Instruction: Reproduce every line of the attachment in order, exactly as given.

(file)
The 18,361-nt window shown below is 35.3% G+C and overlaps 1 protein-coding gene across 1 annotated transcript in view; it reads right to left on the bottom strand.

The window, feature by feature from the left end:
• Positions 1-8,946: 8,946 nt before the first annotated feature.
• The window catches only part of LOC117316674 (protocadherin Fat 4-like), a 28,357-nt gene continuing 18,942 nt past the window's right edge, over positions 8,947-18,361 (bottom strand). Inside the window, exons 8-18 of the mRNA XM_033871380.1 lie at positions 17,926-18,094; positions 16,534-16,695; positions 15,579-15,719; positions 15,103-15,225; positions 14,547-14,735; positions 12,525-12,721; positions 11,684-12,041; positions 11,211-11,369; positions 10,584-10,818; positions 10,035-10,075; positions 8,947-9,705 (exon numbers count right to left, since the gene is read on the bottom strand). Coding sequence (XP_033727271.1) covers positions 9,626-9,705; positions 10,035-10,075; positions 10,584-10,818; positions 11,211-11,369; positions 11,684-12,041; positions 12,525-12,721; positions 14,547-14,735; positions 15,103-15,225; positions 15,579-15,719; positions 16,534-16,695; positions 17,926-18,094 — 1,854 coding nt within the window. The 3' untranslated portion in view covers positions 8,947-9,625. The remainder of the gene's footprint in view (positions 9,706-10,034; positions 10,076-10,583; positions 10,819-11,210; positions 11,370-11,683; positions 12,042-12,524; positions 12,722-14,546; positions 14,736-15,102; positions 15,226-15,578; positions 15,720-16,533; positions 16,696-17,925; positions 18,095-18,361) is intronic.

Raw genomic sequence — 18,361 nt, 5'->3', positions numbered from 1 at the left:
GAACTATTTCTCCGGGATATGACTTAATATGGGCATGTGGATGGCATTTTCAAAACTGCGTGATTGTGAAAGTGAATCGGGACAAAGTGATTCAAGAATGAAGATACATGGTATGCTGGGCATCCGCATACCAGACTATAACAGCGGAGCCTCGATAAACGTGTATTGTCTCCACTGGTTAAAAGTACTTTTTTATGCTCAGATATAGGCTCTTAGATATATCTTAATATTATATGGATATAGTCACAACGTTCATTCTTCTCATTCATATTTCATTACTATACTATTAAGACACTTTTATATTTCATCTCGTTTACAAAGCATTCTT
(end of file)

The 18,361-nt window shown below is 35.3% G+C and overlaps 1 protein-coding gene across 1 annotated transcript in view; it reads right to left on the bottom strand.

The window, feature by feature from the left end:
• Positions 1-8,946: 8,946 nt before the first annotated feature.
• The window catches only part of LOC117316674 (protocadherin Fat 4-like), a 28,357-nt gene continuing 18,942 nt past the window's right edge, over positions 8,947-18,361 (bottom strand). Inside the window, exons 8-18 of the mRNA XM_033871380.1 lie at positions 17,926-18,094; positions 16,534-16,695; positions 15,579-15,719; positions 15,103-15,225; positions 14,547-14,735; positions 12,525-12,721; positions 11,684-12,041; positions 11,211-11,369; positions 10,584-10,818; positions 10,035-10,075; positions 8,947-9,705 (exon numbers count right to left, since the gene is read on the bottom strand). Coding sequence (XP_033727271.1) covers positions 9,626-9,705; positions 10,035-10,075; positions 10,584-10,818; positions 11,211-11,369; positions 11,684-12,041; positions 12,525-12,721; positions 14,547-14,735; positions 15,103-15,225; positions 15,579-15,719; positions 16,534-16,695; positions 17,926-18,094 — 1,854 coding nt within the window. The 3' untranslated portion in view covers positions 8,947-9,625. The remainder of the gene's footprint in view (positions 9,706-10,034; positions 10,076-10,583; positions 10,819-11,210; positions 11,370-11,683; positions 12,042-12,524; positions 12,722-14,546; positions 14,736-15,102; positions 15,226-15,578; positions 15,720-16,533; positions 16,696-17,925; positions 18,095-18,361) is intronic.

Raw genomic sequence — 18,361 nt, 5'->3', positions numbered from 1 at the left:
GAACTATTTCTCCGGGATATGACTTAATATGGGCATGTGGATGGCATTTTCAAAACTGCGTGATTGTGAAAGTGAATCGGGACAAAGTGATTCAAGAATGAAGATACATGGTATGCTGGGCATCCGCATACCAGACTATAACAGCGGAGCCTCGATAAACGTGTATTGTCTCCACTGGTTAAAAGTACTTTTTTATGCTCAGATATAGGCTCTTAGATATATCTTAATATTATATGGATATAGTCACAACGTTCATTCTTCTCATTCATATTTCATTACTATACTATTAAGACACTTTTATATTTCATCTCGTTTACAAAGCATTCTT